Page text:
Bigmango Thu 05-Mar-20 07:10:04

Definitely definitely use a sling. While he is still young and you are practicing recall etc you may need to use a training lead which needs 2 hands. Also leaves a hand free for treats etc if you have any reactivity issues that come up.

The fb group Dog Training Advice and Support has a brilliant unit of dogs and children with loads of great advice.

tabulahrasa Thu 05-Mar-20 07:12:00

“I'm leaning towards a sling being easier than a pram.”

I did struggle a bit with slings in general to be fair, but, picking up poo is real awkward with a sling on and with a pram you can just park it up and go deal with any dog situation.

Roselilly36 Thu 05-Mar-20 07:18:06

Many congrats OP.

My dog was about 7years old when our babies started to arrive, he was absolutely great with them, never showed any sign of jealousy. When we brought each of them home, we let him have a sniff of them in their car seats.

When I was starting labour at home, my dog was very distressed, he knew something was happening and he was stressed out, so be prepared for your dog to get upset when the time comes.

We also never left our dog alone with our babies, whilst he was usually very calm, I was always fearful that if a toddler grabbed his ear etc what may occur, we wanted to keep him safe too.


gingerbreaddragon Thu 05-Mar-20 07:48:43

If it helps I was maybe lucky but I found that the baby loved the walks, loved to look around at the trees or whatever we were passing and so was generally calm whether in pram or sling. Often the motion sent him to sleep so I used to time it with nap time. So the real trick was sorting the dog and then it was fine.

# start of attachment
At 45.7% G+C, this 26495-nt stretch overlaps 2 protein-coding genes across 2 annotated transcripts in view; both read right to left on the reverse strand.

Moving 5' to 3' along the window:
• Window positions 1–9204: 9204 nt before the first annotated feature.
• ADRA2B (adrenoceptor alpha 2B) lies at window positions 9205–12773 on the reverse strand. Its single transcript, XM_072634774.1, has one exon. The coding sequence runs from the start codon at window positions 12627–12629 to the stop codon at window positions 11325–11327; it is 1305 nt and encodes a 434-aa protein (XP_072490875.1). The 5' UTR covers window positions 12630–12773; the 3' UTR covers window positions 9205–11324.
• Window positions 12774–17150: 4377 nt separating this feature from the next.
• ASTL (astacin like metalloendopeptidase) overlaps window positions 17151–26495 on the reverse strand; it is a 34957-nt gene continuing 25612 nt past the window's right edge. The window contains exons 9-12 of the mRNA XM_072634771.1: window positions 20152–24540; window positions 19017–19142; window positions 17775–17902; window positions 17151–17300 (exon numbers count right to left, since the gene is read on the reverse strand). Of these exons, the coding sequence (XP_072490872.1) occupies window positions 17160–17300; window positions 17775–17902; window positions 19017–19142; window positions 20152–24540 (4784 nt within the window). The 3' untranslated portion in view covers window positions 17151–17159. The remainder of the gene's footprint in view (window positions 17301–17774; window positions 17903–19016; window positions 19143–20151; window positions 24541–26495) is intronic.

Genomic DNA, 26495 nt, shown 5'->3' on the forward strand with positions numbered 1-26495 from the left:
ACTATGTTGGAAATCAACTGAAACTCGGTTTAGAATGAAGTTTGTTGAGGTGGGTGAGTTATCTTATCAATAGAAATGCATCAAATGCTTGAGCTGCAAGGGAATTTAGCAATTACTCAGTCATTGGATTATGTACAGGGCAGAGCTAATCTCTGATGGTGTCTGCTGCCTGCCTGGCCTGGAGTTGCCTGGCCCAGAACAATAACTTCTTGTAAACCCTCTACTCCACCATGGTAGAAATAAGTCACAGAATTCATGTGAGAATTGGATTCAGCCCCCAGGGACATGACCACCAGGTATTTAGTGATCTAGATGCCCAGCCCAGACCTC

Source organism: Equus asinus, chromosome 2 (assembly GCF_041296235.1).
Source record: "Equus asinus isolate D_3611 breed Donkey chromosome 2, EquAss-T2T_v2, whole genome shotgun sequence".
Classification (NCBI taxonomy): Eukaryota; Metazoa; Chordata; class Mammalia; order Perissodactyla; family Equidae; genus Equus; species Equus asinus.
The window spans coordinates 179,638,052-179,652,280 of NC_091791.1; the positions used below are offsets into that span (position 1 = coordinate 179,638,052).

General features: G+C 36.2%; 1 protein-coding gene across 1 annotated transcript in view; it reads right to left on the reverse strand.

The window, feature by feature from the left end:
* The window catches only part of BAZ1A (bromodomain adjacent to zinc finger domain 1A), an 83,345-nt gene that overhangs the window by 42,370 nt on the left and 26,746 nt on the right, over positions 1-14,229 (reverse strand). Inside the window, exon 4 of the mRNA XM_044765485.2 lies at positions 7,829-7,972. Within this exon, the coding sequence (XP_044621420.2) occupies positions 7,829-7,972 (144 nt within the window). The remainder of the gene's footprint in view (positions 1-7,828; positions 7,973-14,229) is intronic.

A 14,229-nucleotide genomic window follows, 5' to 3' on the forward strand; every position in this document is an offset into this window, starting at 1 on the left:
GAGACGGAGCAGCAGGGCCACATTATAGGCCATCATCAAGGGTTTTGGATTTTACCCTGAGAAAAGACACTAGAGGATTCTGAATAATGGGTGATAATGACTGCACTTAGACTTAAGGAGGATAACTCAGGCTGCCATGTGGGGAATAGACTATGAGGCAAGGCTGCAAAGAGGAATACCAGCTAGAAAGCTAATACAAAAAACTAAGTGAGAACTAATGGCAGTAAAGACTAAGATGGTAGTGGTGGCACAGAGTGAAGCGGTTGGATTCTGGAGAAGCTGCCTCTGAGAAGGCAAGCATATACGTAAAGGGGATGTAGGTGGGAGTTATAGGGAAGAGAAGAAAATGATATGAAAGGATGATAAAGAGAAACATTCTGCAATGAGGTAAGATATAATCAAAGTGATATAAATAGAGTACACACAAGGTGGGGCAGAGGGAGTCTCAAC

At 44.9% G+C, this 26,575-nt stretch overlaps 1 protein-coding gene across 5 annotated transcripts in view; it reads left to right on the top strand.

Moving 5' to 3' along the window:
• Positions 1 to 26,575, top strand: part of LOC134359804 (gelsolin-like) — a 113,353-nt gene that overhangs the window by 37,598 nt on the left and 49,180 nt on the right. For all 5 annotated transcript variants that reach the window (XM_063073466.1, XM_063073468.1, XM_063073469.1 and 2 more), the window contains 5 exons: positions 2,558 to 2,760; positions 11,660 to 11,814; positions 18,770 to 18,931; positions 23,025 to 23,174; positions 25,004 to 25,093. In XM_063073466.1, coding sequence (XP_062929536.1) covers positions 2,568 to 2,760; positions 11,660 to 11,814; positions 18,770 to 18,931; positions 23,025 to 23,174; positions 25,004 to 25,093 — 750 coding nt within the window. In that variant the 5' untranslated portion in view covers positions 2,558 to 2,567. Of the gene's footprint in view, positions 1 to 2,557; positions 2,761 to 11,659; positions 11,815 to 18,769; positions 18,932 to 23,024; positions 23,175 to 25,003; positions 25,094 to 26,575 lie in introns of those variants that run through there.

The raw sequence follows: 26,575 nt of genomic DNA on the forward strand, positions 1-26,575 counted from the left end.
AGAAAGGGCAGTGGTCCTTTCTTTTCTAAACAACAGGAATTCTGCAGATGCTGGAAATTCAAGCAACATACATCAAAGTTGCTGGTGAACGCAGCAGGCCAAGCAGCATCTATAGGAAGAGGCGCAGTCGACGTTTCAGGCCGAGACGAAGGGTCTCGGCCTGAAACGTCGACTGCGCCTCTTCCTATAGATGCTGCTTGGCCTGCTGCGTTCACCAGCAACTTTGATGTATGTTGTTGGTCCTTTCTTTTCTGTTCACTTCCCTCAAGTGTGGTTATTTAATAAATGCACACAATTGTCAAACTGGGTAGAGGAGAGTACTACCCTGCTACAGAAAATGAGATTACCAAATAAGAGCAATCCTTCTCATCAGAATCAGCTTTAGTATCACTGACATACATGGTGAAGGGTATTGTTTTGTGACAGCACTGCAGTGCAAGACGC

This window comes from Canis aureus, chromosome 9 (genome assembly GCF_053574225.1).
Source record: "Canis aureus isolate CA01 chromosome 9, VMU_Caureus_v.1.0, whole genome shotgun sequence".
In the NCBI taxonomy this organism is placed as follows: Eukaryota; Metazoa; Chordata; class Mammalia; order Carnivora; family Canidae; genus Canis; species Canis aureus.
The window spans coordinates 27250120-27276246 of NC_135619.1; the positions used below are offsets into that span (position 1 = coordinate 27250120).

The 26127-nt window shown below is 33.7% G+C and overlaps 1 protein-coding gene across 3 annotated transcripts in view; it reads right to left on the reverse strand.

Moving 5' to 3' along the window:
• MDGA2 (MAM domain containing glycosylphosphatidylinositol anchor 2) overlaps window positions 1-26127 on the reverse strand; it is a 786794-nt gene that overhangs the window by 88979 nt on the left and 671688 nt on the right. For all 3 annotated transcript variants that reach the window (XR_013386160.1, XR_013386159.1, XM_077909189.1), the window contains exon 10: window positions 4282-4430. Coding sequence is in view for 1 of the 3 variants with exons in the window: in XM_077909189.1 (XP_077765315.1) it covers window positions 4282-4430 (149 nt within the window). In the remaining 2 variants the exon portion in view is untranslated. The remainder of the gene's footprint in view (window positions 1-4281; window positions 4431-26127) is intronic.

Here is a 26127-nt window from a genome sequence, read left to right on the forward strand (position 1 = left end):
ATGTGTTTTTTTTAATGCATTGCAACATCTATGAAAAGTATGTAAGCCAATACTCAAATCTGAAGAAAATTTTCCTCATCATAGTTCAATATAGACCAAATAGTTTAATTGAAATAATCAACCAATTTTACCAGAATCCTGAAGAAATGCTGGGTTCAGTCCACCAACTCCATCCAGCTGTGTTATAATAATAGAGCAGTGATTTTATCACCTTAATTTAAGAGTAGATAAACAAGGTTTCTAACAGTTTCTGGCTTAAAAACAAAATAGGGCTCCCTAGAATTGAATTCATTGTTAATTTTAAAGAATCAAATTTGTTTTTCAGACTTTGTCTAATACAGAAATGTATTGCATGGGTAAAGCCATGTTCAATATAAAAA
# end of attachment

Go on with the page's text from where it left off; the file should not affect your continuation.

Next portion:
Booboostwo Thu 05-Mar-20 07:56:46

Teach him how to walk nicely next to the pram, most people end up using a combination of slings and prams until the DC can walk independently so I think this one will come in handy.

Teach him to accept being closed off from some areas of the house, ideally with a baby gate so he can see what is happening.

Think ahead to late pregnancy/newborn stage to see how you will manage the dog’s needs. It’s obviously a time you will want to concentrate on yourself and the baby, but if the dog gets a lot of good walks and continues his training during this period, things are more likely to go smoothly.

DamsonDress Thu 05-Mar-20 08:02:34

Sounds like you are doing all the right things. Don't want to sound like a patronising old fart but it's so lovely to read of someone considering their dog when a baby is due.

The only thing that jumped out was the bit about being possessive. It depends on how that presents and how it develops.

If it looked like resource guarding I would consider getting a good behaviourist in who uses positive reinforcement methods. That's fixable but it can be made worse if not handled correctly.

Not suggesting that's what it is or you need to panic! Good luck with your extending family.

Windyatthebeach Thu 05-Mar-20 10:27:49

Our puppies were a year when ds was born.
They were allowed to lick his feet!! No issues at all with jealousy, ds is 5 and they have an amazing bond.

bunnygeek Thu 05-Mar-20 10:35:44

Dogs Trust have some guides here:
They have some recorded sounds to play for your pup, babies are LOUD and that can be a bit surprising for dogs!

Amatteroftime Fri 06-Mar-20 22:01:27

Make any changes now, not when baby comes. E.g. if dog won't be allowed on the sofa, change it now. If they will be sleeping elsewhere, change it now.

Practise walking with pram and reward for walking nicely with it. I did this before baby was born so i was confident when I had to go out.

Get baby things out now so your dog adjusts to them being there - e.g. musical bouncers. Play crying sounds and reward calm behaviour. Even wash yourself in baby bath products to get the smells introduced.

Have a look at the resource guarding with a behaviourist to try and get it sorted before it has the chanceto become an issue - make sure they use positive reinforcement.

Good luck, and don't panic. My boy (boisterous breed) accepted our baby in to the family like she had always been there and is so gentle with her.